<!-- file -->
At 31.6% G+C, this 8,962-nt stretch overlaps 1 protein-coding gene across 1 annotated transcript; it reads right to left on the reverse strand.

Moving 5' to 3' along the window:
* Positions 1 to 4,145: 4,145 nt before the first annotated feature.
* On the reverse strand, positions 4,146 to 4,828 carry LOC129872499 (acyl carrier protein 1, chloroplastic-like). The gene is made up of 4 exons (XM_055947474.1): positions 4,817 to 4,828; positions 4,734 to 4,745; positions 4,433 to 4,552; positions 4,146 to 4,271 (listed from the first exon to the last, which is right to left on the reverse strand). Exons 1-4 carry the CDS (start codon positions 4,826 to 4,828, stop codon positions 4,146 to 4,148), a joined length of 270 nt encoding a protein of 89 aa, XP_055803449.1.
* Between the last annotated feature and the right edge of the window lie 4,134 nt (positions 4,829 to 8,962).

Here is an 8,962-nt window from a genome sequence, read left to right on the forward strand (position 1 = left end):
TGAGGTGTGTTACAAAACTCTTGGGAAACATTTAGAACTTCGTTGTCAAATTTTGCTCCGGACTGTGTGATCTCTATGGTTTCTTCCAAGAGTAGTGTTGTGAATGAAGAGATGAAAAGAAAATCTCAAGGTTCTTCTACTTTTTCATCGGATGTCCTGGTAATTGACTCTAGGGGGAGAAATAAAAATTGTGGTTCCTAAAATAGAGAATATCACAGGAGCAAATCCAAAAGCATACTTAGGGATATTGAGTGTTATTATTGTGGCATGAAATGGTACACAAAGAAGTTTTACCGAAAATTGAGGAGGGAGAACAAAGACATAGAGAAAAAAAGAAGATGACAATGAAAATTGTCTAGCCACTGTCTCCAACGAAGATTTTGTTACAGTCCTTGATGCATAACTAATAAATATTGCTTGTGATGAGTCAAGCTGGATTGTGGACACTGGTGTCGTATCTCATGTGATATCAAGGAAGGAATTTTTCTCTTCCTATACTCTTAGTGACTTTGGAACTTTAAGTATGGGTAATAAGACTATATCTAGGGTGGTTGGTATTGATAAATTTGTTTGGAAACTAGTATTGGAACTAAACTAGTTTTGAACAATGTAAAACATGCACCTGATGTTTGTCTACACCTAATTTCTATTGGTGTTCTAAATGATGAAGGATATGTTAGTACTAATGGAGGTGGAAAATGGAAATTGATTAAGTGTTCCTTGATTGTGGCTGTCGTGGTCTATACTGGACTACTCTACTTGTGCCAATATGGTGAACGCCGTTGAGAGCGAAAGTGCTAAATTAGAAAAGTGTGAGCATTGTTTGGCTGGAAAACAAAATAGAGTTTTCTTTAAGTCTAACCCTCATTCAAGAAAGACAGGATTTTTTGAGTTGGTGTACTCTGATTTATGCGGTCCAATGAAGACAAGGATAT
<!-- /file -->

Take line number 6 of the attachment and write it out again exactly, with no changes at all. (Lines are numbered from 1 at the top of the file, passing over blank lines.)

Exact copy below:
Here is an 8,962-nt window from a genome sequence, read left to right on the forward strand (position 1 = left end):